Freedom of Association and Assembly / Protests, Political Expression
Microtech Contracting Corp. v. Mason Tenders District Council of Greater New York
Closed Mixed Outcome
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The Saxon Higher Administrative Court in Germany has ruled that election posters with the text “Hang the Greens!” must be taken down, because they violated the human dignity of members of the Green Party of Germany and incited hatred against them. The German extreme right-wing party “Der III. Weg” put up green colored election posters in the area of the city of Zwickau, prior to the German federal elections in September 2021. The upper half of the poster said “Hang the Greens!”, in big capital letters. Below this, written in very small font size was “Make our national revolutionary movement known in the city and countryside through poster advertising in our party colors.” The city of Zwickau ordered the party to take down the posters on the ground that they could be understood as an incitement to hang members of the Green Party of Germany. An application for interim relief by the party “Der III. Weg” against this order of the city administration was partially successful before the Administrative Court of Chemnitz. The Chemnitz Court mainly argued that from an objective viewpoint, the posters were a prompt to hang more green election posters of the party. On appeal, the Saxon Higher Administrative Court found that Zwickau’s order to take the posters down was permissible, because the posters posed a threat to public safety. The Court recognized that the freedom of expression under Art. 5 of the German Basic Law also guarantees the right to express criticism in an exaggerated and polemical form, especially in the political battle of opinions. However, the inscription “Hang the Greens!” clearly referred to members of the Green Party and was capable of disturbing the public peace by inciting hatred and by attacking the human dignity of the members of the Green Party. The text in significantly smaller font size below the inscription did not change this assessment, as it could not be easily read by the majority of the viewers. Since the poster constituted a punishable incitement pursuant to the German Criminal Code, the party’s freedom of expression had to be restricted for the protection of public safety.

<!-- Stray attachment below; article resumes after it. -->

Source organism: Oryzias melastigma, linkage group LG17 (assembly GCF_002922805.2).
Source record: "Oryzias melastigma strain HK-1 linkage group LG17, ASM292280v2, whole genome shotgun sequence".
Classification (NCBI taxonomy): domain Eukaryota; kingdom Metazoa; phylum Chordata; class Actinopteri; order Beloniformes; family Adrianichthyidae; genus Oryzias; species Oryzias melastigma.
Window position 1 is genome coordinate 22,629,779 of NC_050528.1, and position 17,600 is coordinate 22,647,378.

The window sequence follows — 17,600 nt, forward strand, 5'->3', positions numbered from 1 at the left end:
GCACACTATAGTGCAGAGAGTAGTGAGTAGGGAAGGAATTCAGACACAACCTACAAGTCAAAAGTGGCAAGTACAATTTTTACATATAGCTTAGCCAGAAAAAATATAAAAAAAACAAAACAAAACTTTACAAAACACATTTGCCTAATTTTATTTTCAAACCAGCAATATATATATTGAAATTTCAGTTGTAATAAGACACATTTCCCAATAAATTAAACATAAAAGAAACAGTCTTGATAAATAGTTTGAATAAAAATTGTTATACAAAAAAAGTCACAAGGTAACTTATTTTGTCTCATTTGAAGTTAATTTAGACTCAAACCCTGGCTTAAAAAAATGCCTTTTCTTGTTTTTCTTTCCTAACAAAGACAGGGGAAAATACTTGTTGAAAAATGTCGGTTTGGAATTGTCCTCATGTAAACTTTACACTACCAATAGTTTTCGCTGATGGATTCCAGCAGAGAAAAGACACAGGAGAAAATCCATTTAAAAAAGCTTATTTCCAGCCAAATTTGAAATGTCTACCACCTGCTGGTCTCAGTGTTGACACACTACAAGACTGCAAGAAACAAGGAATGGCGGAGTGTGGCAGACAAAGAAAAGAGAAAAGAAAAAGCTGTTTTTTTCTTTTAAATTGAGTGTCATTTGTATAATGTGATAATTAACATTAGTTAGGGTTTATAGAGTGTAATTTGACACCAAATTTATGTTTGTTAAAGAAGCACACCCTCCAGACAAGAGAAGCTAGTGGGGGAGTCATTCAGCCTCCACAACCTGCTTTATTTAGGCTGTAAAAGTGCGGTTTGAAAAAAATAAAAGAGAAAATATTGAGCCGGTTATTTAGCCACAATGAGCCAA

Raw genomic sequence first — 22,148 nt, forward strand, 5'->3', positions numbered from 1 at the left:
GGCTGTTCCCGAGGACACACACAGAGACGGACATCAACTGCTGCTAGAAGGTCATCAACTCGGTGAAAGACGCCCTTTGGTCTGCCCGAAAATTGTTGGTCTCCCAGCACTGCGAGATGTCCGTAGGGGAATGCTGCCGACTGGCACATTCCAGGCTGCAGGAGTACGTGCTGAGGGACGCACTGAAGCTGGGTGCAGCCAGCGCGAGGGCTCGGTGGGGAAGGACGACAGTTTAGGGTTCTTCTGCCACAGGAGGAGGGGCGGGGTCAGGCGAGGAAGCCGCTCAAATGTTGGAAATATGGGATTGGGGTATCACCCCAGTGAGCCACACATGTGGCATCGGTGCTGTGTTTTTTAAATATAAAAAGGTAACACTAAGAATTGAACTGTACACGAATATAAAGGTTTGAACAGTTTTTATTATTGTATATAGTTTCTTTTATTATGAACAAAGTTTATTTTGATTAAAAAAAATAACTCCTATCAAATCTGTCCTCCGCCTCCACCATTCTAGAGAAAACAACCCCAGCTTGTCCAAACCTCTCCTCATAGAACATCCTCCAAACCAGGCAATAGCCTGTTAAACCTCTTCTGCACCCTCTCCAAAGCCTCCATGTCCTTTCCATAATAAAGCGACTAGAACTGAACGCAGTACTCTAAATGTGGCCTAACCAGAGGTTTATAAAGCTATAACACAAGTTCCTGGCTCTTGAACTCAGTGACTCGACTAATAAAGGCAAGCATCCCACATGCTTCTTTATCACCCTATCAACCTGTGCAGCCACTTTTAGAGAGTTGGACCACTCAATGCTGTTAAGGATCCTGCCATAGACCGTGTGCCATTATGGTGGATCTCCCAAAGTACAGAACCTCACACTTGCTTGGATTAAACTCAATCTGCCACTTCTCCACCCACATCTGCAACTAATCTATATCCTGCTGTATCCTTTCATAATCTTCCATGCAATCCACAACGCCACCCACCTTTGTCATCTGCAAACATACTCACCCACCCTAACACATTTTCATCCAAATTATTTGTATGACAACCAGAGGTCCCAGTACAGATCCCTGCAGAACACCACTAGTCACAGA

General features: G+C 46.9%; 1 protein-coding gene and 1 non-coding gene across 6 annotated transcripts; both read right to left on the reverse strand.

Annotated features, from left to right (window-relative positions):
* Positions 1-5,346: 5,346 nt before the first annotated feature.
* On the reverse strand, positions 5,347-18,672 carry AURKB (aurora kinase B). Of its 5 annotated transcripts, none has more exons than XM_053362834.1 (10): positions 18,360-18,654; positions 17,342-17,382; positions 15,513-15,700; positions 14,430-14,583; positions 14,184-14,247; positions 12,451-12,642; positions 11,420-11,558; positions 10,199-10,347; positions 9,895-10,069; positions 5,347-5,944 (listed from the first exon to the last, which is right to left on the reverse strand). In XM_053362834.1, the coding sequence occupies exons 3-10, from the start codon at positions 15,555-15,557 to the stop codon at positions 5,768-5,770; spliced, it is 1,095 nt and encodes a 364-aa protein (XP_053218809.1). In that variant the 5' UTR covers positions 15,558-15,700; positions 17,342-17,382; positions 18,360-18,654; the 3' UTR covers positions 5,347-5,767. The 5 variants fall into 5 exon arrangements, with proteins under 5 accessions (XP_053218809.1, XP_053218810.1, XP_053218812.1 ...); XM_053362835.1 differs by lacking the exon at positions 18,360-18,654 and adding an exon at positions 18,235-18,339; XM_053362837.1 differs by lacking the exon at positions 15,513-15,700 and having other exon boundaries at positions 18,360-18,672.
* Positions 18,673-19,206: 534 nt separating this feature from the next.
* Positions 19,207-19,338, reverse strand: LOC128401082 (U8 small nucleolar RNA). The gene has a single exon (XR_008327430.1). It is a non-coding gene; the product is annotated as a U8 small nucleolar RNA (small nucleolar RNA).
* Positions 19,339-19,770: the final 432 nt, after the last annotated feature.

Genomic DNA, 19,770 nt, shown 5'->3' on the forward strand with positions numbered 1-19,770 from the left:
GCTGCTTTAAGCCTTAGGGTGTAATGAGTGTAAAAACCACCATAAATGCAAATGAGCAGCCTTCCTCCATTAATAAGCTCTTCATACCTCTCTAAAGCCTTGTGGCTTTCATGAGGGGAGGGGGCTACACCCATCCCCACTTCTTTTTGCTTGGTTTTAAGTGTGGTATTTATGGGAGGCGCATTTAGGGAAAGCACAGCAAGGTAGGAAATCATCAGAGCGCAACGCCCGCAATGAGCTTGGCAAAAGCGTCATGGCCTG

For the federal election of Germany on September 26, 2021, the extreme right-wing party “Der III. Weg” (The Third Path) put up election posters in the area of the city of Zwickau prior to the election. In accordance with the party’s colors, the election posters were designed in green. The upper half of the poster was filled with the inscription “HANG THE GREENS!” (HÄNGT DIE GRÜNEN!). In the lower part of the posters, there was a slogan with the wording “Vote German!” (Wählt Deutsch!) and the following sentence written in smaller letters: “Make our national revolutionary movement known in the city and countryside through poster advertising in our party colors.” The capital letters of this slogan were two centimeters high.